Wimbledon has ranking points stripped by ATP over Russian and Belarusian player ban

ITV News Reporter Sejal Karia tells ITV News Presenter Rageh Omaar about how Wimbledon will be stripped of its ATP ranking points over a ban on Russian and Belarusian players.


Wimbledon will be stripped of its ATP ranking points for 2022 after it decided to ban Russian and Belarusian players from taking part in the London tournament.

The ATP said "the ability for players of any nationality to enter tournaments based on merit, and without discrimination, is fundamental" to the tour.

It argued Wimbledon's decision to stop Russian and Belarusian players from competing this year "undermines the principle and integrity" of its ranking system and that "discrimination by individual tournaments is simply not viable" on a tour which operates in 30 countries.

Announcing the ban last month, Wimbledon said the prominence of the competition meant it had "a responsibility to play its part in the widespread efforts of government, industry, sporting and creative institutions to limit Russia’s global influence through the strongest means possible".

Martina Navratilova, who won a record nine Wimbledon singles titles, told ITV News that "this was the fairest way to deal with what is an unfortunate situation all round".

A Wimbledon spokesperson said: "In the circumstances of such unjustified and unprecedented military aggression, it would be unacceptable for the Russian regime to derive any benefits from the involvement of Russian or Belarusian players with The Championships."

Wimbledon said the decision would be reconsidered if "circumstances changed materially" between the announcement and the tournament.

Stars including world number two, Daniil Medvedev, who is the reigning US Open men’s singles champion and Aryna Sabalenka, of Belarus, who is ranked number four in the world, will be unable to compete.

Some tennis players have criticised the move, amid claims that it sends the wrong message about the invasion of Ukraine.

Sergiy Stakhovsky, a top Ukrainian tennis player who defeated Roger Federer at Wimbledon in 2013, said it would be an understatement to say he was disappointed in the ATP.

"Never would expect that anyone can stand on the side of invaders and murderers," he tweeted.

A statement from the ATP said: "We greatly value our long-standing relationships with Wimbledon and the Lawn Tennis Association and do not underestimate the difficult decisions faced in responding to recent UK Government guidance.

"However, we note that this was informal guidance, not a mandate, which offered an alternative option that would have left the decision in the hands of individual players competing as neutral athletes through a signed declaration."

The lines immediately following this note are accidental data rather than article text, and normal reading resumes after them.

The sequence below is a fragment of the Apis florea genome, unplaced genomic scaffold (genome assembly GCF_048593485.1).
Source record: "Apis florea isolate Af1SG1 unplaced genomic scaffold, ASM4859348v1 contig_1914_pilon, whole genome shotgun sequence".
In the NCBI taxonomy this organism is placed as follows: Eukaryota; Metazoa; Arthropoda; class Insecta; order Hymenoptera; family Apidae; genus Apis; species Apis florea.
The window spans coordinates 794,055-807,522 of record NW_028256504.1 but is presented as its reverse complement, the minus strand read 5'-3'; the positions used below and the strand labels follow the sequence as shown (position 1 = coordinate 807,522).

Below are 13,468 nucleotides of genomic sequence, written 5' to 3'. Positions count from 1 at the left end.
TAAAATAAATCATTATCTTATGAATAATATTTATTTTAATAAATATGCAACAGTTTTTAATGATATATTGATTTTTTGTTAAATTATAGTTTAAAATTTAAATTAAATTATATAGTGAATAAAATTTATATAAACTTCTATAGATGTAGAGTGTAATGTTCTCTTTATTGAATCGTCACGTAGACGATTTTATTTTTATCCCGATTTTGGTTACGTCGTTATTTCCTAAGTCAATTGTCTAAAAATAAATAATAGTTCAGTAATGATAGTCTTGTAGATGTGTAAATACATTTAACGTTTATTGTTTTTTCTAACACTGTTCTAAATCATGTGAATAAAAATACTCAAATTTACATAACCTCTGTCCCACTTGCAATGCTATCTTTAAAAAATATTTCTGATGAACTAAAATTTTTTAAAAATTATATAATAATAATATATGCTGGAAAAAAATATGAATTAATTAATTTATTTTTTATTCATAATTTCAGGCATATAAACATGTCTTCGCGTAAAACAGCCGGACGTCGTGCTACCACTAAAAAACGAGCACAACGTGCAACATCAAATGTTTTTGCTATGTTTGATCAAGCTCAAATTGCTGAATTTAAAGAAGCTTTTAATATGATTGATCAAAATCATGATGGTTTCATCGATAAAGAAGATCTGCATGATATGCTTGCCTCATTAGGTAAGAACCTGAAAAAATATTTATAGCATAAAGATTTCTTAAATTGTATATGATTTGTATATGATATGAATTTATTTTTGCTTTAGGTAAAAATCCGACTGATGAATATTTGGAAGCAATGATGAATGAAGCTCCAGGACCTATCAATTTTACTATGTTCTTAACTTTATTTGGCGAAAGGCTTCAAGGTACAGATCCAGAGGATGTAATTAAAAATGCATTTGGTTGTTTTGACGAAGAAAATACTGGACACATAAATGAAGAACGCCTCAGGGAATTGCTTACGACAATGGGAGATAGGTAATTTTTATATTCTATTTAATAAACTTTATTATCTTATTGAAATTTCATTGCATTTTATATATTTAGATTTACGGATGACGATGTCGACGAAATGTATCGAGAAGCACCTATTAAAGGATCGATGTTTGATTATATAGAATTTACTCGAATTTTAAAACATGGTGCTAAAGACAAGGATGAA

The ATP said it "remains hopeful" that further discussions will lead to "an acceptable outcome for all concerned".

Russian and Belarusian players will not be allowed to compete at this year's Wimbledon. Credit: PA

The ATP statement finished: "Our condemnation of Russia’s devastating invasion of Ukraine remains unequivocal. Immediate action was taken to suspend the ATP Tour event in Moscow and have Russian and Belarusian athletes compete under neutral flags on Tour.

"In parallel, we have continued our humanitarian support for Ukraine, together with the other governing bodies of tennis, as well as providing direct financial assistance to many affected players."

Speaking after the announcement of the ban, Ian Hewitt, chairman of the All England Club, said: “We recognise that this is hard on the individuals affected, and it is with sadness that they will suffer for the actions of the leaders of the Russian regime.

"We have very carefully considered the alternative measures that might be taken within the UK government guidance but, given the high profile environment of The Championships, the importance of not allowing sport to be used to promote the Russian regime and our broader concerns for public and player (including family) safety, we do not believe it is viable to proceed on any other basis at The Championships.”


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Culture Secretary Nadine Dorries criticised the ATP's decision and said it does not send the right message to Russian president Vladimir Putin.

She said: “The international sporting community rightly moved quickly and came together to condemn Putin’s illegal and barbaric actions in Ukraine.

“Given the importance of sport and cultural bodies in making the Russian government an international pariah, we stand squarely behind the decision that Wimbledon and the LTA have taken to stand up for what is right.

“We deeply regret today’s decision and urge the ATP to consider its stance on ranking points at the championships. It does not send the right message to either Putin or the people of Ukraine.”